Most retailers have in some way modified their store operations in order to facilitate social distancing to protect customers and staff from the coronavirus. However, key challenges remain, such as:
- Difficulty determining which stores to reopen due to the uneven nature of the recovery
- Consumer behaviour may be altered
- Potential for too many customers in the store at one time
- Crowds forming outside due to set maximum entry limits at store entrances
This blog post will offer solutions for retailers who want to still deliver a high quality experience to their customers whilst also following social distancing rules. This post will offer a range of solutions to the four challenges as set out above. For full UK Government guidance on social distancing, please visit the gov.uk dedicated web page .
A recent survey commissioned by global commerce services company PFS found that when asked about their perceptions of brands’ responses to the pandemic, 52% of all consumers agree that they feel greater loyalty towards brands that effectively communicate with them and show how they’re helping people during this time (source). This finding is really valuable for retailers as it can help shape your brand’s strategy in a multitude of ways. For instance it can inform your marketing messaging as well as your in store operations and staff training programme. An idea could be to open your stores at different times of the day and with tailored offers. Think about best practices in your industry. These tailored offers could include offering contact-free deliveries and elderly-only trading hours. Overall, it’s important to think about the long-term implications of the lockdown and not just the short-term impact of our current restrictions.
Many retailers across the globe are using a phased strategy to reopen stores. In the US, this will depend on each state’s ordinances and agreements. Some retailers have opened select trial stores that operate shorter opening hours.
Before stores reopen however, ensure that all systems are functioning and that you’re able to deliver an effective flow of information both internally and with your customers and suppliers. For instance, any out-of-stock situations that occurred in the past must be solved and supported by clear communication about when shelves will be restocked for full service. This is about managing customer expectations and delivering on your brand promise which is the best way to reassure customers and retain their loyalty.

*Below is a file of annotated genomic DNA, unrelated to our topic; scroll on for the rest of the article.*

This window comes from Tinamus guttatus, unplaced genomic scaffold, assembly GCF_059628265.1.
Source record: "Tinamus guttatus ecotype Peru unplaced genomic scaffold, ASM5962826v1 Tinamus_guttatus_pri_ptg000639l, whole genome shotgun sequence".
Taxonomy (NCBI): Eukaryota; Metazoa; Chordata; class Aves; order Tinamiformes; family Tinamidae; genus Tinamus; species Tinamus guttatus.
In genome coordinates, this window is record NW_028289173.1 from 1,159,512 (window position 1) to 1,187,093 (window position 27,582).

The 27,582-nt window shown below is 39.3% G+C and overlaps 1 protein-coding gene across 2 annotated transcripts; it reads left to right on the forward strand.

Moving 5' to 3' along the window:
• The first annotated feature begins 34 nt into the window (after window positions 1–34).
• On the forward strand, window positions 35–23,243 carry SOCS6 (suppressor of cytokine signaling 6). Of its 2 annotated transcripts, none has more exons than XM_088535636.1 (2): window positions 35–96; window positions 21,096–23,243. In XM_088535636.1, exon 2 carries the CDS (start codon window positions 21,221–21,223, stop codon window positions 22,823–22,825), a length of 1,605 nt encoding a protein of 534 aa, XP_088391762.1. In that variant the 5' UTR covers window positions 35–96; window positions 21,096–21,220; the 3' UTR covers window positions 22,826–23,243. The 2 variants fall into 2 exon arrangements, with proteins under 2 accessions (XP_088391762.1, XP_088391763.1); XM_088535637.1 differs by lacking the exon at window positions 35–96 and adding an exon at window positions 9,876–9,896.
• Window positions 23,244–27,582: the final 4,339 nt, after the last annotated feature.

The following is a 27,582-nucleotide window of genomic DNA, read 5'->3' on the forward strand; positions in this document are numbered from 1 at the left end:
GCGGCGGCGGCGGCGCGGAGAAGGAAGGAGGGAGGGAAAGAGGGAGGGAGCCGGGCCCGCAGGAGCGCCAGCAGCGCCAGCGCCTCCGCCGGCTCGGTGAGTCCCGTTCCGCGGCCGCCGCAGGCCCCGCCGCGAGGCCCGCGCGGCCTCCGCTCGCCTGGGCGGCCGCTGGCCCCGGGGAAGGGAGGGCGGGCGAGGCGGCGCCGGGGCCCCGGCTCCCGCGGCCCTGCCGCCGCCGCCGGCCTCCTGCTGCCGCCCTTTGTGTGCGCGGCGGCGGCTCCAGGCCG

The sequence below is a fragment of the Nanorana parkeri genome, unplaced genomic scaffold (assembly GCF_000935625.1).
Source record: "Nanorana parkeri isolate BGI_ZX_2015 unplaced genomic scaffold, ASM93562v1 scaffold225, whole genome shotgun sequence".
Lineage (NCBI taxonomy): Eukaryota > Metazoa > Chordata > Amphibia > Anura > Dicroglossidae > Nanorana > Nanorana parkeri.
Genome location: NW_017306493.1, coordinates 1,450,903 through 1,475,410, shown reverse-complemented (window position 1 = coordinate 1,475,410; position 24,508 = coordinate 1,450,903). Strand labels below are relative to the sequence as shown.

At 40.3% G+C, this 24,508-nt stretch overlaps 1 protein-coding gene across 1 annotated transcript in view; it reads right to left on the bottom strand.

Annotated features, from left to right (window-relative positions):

In order for customers to feel comfortable shopping in your store, it’s really important to ensure that social distancing is possible. It’s advisable to first consider the size of your store and look up regulations to check if there is a rule as to how many people are allowed per square metre (or feet) in indoor spaces (such as in Australia). This will help you determine the desired maximum occupancy number for your store. Knowing this figure is important as there are now technology solutions on the market that provide automated real time occupancy management. One such solution is Occupi which works with access control to allow the store to set the maximum occupancy level. When this number has been met, the sign at the entrance will display ‘FULL’ and the automatic doors will not open. It’s a really cost-effective solution for facilitating social distancing.
Where queuing is taking place, you should use a queue management system to maintain a safe distance. Signage should be used to inform customers of the system and to make them aware of how the system works.
It’s also a good idea to stagger the amount of customers that can enter your store at one time during the first hour of opening every day. Such a feature can be easily configured with an automated occupancy system, such as Occupi. Furthermore, a system with a remote connection allows Store Managers to change the occupancy level at any time, to respond to events on site and control the flow of customers.
Occupi allows your store to easily control occupancy levels in an orderly fashion, without the need for staff to monitor access to the store. This removes human error from occupancy levels, keeps staff and customers safe, and reduces ongoing costs associated with manned security.